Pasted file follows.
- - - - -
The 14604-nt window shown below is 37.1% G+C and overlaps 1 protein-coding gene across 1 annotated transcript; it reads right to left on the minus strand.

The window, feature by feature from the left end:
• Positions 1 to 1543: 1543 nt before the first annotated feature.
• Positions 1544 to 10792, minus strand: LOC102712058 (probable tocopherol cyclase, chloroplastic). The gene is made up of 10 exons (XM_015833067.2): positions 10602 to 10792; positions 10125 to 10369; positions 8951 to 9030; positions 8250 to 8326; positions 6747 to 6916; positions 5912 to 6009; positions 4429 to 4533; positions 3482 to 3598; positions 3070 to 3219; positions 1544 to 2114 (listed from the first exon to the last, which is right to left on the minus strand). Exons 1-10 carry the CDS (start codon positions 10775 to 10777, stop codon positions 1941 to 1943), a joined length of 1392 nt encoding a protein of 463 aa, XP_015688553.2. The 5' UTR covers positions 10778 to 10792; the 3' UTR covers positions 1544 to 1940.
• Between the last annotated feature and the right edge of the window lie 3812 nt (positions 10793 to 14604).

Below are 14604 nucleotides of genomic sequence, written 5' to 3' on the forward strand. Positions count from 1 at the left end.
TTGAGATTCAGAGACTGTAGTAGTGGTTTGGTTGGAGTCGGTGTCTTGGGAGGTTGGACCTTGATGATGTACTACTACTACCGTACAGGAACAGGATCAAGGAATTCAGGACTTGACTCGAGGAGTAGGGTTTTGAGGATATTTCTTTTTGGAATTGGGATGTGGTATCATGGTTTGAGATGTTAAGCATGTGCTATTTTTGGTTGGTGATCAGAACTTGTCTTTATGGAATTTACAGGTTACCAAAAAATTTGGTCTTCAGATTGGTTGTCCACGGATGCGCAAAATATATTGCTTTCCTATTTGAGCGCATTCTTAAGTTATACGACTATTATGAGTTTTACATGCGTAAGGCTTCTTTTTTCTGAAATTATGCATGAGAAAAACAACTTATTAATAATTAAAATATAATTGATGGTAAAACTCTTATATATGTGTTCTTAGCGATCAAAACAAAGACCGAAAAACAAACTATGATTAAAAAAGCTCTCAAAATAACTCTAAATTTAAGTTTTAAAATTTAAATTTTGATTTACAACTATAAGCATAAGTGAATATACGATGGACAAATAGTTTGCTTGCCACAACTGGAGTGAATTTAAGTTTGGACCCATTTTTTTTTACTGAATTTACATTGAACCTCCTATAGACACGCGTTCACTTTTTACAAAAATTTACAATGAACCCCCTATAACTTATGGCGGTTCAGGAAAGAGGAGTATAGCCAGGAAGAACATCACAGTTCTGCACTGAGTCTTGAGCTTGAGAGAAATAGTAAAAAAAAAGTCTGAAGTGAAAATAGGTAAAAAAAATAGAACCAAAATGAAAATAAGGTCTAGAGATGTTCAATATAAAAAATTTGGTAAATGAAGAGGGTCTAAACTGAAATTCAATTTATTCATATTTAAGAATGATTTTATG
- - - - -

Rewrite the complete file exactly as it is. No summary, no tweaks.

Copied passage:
The 14604-nt window shown below is 37.1% G+C and overlaps 1 protein-coding gene across 1 annotated transcript; it reads right to left on the minus strand.

The window, feature by feature from the left end:
• Positions 1 to 1543: 1543 nt before the first annotated feature.
• Positions 1544 to 10792, minus strand: LOC102712058 (probable tocopherol cyclase, chloroplastic). The gene is made up of 10 exons (XM_015833067.2): positions 10602 to 10792; positions 10125 to 10369; positions 8951 to 9030; positions 8250 to 8326; positions 6747 to 6916; positions 5912 to 6009; positions 4429 to 4533; positions 3482 to 3598; positions 3070 to 3219; positions 1544 to 2114 (listed from the first exon to the last, which is right to left on the minus strand). Exons 1-10 carry the CDS (start codon positions 10775 to 10777, stop codon positions 1941 to 1943), a joined length of 1392 nt encoding a protein of 463 aa, XP_015688553.2. The 5' UTR covers positions 10778 to 10792; the 3' UTR covers positions 1544 to 1940.
• Between the last annotated feature and the right edge of the window lie 3812 nt (positions 10793 to 14604).

Below are 14604 nucleotides of genomic sequence, written 5' to 3' on the forward strand. Positions count from 1 at the left end.
TTGAGATTCAGAGACTGTAGTAGTGGTTTGGTTGGAGTCGGTGTCTTGGGAGGTTGGACCTTGATGATGTACTACTACTACCGTACAGGAACAGGATCAAGGAATTCAGGACTTGACTCGAGGAGTAGGGTTTTGAGGATATTTCTTTTTGGAATTGGGATGTGGTATCATGGTTTGAGATGTTAAGCATGTGCTATTTTTGGTTGGTGATCAGAACTTGTCTTTATGGAATTTACAGGTTACCAAAAAATTTGGTCTTCAGATTGGTTGTCCACGGATGCGCAAAATATATTGCTTTCCTATTTGAGCGCATTCTTAAGTTATACGACTATTATGAGTTTTACATGCGTAAGGCTTCTTTTTTCTGAAATTATGCATGAGAAAAACAACTTATTAATAATTAAAATATAATTGATGGTAAAACTCTTATATATGTGTTCTTAGCGATCAAAACAAAGACCGAAAAACAAACTATGATTAAAAAAGCTCTCAAAATAACTCTAAATTTAAGTTTTAAAATTTAAATTTTGATTTACAACTATAAGCATAAGTGAATATACGATGGACAAATAGTTTGCTTGCCACAACTGGAGTGAATTTAAGTTTGGACCCATTTTTTTTTACTGAATTTACATTGAACCTCCTATAGACACGCGTTCACTTTTTACAAAAATTTACAATGAACCCCCTATAACTTATGGCGGTTCAGGAAAGAGGAGTATAGCCAGGAAGAACATCACAGTTCTGCACTGAGTCTTGAGCTTGAGAGAAATAGTAAAAAAAAAGTCTGAAGTGAAAATAGGTAAAAAAAATAGAACCAAAATGAAAATAAGGTCTAGAGATGTTCAATATAAAAAATTTGGTAAATGAAGAGGGTCTAAACTGAAATTCAATTTATTCATATTTAAGAATGATTTTATG